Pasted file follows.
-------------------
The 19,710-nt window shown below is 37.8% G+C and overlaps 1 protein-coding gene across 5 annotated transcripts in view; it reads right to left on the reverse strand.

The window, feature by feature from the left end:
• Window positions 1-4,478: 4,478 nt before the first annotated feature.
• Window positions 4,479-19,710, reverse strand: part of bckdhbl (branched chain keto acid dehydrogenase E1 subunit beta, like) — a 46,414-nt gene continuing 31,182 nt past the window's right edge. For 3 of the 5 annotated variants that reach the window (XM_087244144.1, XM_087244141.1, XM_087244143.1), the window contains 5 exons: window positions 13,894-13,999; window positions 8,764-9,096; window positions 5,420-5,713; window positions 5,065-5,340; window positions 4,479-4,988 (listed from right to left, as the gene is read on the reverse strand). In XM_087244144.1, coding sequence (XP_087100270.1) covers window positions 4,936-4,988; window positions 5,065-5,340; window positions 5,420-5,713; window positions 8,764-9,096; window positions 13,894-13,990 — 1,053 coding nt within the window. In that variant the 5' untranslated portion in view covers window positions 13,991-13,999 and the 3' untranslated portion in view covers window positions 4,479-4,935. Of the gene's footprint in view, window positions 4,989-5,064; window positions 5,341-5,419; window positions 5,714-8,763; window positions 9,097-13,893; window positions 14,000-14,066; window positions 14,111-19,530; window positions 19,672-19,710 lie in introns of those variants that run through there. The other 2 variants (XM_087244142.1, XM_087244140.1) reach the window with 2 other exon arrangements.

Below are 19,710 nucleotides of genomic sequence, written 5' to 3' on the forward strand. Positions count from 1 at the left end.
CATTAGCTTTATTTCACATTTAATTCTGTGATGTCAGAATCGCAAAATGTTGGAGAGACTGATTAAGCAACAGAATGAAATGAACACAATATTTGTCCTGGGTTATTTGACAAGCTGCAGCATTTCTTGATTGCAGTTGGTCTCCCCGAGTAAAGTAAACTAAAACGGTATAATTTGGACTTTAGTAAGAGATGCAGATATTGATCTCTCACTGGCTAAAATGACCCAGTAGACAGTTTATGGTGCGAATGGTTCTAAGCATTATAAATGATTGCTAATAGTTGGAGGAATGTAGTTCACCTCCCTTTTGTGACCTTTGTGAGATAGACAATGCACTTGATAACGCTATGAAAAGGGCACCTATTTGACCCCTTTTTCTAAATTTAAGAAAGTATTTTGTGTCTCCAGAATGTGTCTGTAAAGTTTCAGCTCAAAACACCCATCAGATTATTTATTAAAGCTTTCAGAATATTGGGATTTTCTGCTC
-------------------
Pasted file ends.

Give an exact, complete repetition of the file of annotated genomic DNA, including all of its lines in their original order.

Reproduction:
The 19,710-nt window shown below is 37.8% G+C and overlaps 1 protein-coding gene across 5 annotated transcripts in view; it reads right to left on the reverse strand.

The window, feature by feature from the left end:
• Window positions 1-4,478: 4,478 nt before the first annotated feature.
• Window positions 4,479-19,710, reverse strand: part of bckdhbl (branched chain keto acid dehydrogenase E1 subunit beta, like) — a 46,414-nt gene continuing 31,182 nt past the window's right edge. For 3 of the 5 annotated variants that reach the window (XM_087244144.1, XM_087244141.1, XM_087244143.1), the window contains 5 exons: window positions 13,894-13,999; window positions 8,764-9,096; window positions 5,420-5,713; window positions 5,065-5,340; window positions 4,479-4,988 (listed from right to left, as the gene is read on the reverse strand). In XM_087244144.1, coding sequence (XP_087100270.1) covers window positions 4,936-4,988; window positions 5,065-5,340; window positions 5,420-5,713; window positions 8,764-9,096; window positions 13,894-13,990 — 1,053 coding nt within the window. In that variant the 5' untranslated portion in view covers window positions 13,991-13,999 and the 3' untranslated portion in view covers window positions 4,479-4,935. Of the gene's footprint in view, window positions 4,989-5,064; window positions 5,341-5,419; window positions 5,714-8,763; window positions 9,097-13,893; window positions 14,000-14,066; window positions 14,111-19,530; window positions 19,672-19,710 lie in introns of those variants that run through there. The other 2 variants (XM_087244142.1, XM_087244140.1) reach the window with 2 other exon arrangements.

Below are 19,710 nucleotides of genomic sequence, written 5' to 3' on the forward strand. Positions count from 1 at the left end.
CATTAGCTTTATTTCACATTTAATTCTGTGATGTCAGAATCGCAAAATGTTGGAGAGACTGATTAAGCAACAGAATGAAATGAACACAATATTTGTCCTGGGTTATTTGACAAGCTGCAGCATTTCTTGATTGCAGTTGGTCTCCCCGAGTAAAGTAAACTAAAACGGTATAATTTGGACTTTAGTAAGAGATGCAGATATTGATCTCTCACTGGCTAAAATGACCCAGTAGACAGTTTATGGTGCGAATGGTTCTAAGCATTATAAATGATTGCTAATAGTTGGAGGAATGTAGTTCACCTCCCTTTTGTGACCTTTGTGAGATAGACAATGCACTTGATAACGCTATGAAAAGGGCACCTATTTGACCCCTTTTTCTAAATTTAAGAAAGTATTTTGTGTCTCCAGAATGTGTCTGTAAAGTTTCAGCTCAAAACACCCATCAGATTATTTATTAAAGCTTTCAGAATATTGGGATTTTCTGCTC